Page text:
In fashion, they say, what goes around comes around. Now designers, fashionistas and historians — as well as advertisers and the simply curious — can browse Vogue’s new digital archive for inspiration. It contains every page of every U.S. issue of Vogue published since the magazine launched in 1892, indexed and searchable. A yearly individual subscription is $1,575.
The archive, which is entirely web-based, contains over 425,000 images, 300,000 ads and 100,000 articles, according to the WSJ.
Subscribers can clip, print and share content, but “anyone who sees a link on social media would encounter a paywall if not a member,” Matt Dellinger, director of the Vogue Archive, told Folio. Members can “create folders for collaborative projects, which are accessible by other Vogue Archive members.”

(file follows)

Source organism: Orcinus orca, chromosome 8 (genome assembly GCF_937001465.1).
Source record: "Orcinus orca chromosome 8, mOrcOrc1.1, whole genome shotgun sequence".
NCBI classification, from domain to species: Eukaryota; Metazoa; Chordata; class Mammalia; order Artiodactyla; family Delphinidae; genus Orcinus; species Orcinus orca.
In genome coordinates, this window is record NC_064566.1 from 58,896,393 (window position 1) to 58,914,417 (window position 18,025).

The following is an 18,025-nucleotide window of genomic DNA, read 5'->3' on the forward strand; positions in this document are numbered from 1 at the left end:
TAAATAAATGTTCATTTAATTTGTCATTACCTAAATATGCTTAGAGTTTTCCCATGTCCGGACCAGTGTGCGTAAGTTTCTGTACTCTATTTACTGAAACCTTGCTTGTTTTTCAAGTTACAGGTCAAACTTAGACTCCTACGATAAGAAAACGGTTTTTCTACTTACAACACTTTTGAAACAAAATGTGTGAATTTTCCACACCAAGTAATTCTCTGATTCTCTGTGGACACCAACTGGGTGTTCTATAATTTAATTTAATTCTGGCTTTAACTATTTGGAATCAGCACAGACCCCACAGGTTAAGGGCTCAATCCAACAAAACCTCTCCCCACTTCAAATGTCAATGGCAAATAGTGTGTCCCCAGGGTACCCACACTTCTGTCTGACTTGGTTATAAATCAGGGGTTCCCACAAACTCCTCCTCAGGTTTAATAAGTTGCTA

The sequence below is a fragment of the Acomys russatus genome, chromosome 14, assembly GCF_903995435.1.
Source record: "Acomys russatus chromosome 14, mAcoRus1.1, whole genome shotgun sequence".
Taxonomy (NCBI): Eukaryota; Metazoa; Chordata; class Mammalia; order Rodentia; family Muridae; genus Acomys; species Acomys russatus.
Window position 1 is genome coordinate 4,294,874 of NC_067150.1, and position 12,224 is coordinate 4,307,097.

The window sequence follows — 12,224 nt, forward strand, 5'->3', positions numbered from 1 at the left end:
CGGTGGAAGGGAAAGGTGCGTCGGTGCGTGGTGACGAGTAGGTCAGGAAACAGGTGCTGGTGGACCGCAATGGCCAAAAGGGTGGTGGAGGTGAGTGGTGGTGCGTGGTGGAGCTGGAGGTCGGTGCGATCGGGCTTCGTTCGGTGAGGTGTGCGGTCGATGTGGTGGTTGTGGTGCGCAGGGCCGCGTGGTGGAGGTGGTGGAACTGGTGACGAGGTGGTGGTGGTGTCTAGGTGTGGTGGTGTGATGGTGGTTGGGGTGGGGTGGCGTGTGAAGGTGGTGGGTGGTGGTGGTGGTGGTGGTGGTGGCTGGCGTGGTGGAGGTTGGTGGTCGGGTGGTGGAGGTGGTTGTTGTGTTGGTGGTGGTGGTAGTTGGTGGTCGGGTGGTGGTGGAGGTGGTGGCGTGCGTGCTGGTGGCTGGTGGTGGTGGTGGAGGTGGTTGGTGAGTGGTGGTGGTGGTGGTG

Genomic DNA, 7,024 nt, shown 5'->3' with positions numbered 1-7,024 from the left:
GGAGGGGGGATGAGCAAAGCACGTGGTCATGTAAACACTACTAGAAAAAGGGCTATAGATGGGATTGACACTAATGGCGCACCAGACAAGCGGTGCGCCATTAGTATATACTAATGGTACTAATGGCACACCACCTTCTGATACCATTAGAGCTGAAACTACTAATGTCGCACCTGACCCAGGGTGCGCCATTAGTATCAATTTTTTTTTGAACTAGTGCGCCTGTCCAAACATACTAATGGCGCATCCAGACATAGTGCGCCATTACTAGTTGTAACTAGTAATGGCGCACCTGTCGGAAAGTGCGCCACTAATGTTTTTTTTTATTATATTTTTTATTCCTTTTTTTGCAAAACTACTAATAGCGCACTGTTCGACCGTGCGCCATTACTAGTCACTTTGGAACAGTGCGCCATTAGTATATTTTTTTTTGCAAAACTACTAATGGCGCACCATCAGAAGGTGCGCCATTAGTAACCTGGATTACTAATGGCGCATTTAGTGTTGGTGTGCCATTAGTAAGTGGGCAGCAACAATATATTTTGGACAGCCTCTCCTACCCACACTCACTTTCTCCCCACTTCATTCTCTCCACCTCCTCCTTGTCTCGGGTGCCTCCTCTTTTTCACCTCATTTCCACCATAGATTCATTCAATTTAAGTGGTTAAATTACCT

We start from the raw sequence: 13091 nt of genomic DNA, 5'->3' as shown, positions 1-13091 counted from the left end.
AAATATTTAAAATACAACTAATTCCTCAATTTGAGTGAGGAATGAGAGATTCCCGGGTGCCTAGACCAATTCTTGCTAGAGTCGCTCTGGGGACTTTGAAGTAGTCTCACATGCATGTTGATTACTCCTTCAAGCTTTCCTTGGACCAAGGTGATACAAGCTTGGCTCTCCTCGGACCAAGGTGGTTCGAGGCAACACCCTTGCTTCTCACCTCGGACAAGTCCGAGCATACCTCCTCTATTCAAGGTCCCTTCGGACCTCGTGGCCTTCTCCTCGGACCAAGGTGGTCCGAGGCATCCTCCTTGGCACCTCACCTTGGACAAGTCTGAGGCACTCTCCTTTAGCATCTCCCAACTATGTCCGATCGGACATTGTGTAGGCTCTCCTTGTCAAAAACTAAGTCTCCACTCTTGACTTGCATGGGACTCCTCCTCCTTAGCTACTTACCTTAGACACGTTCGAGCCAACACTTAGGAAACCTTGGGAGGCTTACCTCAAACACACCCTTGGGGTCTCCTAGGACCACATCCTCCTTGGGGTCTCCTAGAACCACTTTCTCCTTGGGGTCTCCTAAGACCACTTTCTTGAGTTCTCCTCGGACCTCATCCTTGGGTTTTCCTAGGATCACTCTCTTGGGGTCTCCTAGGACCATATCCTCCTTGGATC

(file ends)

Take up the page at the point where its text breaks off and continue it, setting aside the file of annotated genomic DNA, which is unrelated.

WGSN, an online trend-analysis and research firm based in London, is managing subscriptions. The archive is also hosted on ProQuest for library and academic use. Business can sign up for multi-user Vogue Archive subscriptions. Subscribers to the print edition of the magazine will receive access to some of Vogue Archive’s content next year.
Much online discussion of the archive has centered around how expensive it is. The site has no advertising, New York magazine points out, but the scarcity of some of this content also relates to its high price: “It’s almost impossible to get your hands on some of these issues, and people spend years and tons of money amassing just a tiny fraction of the full archive.”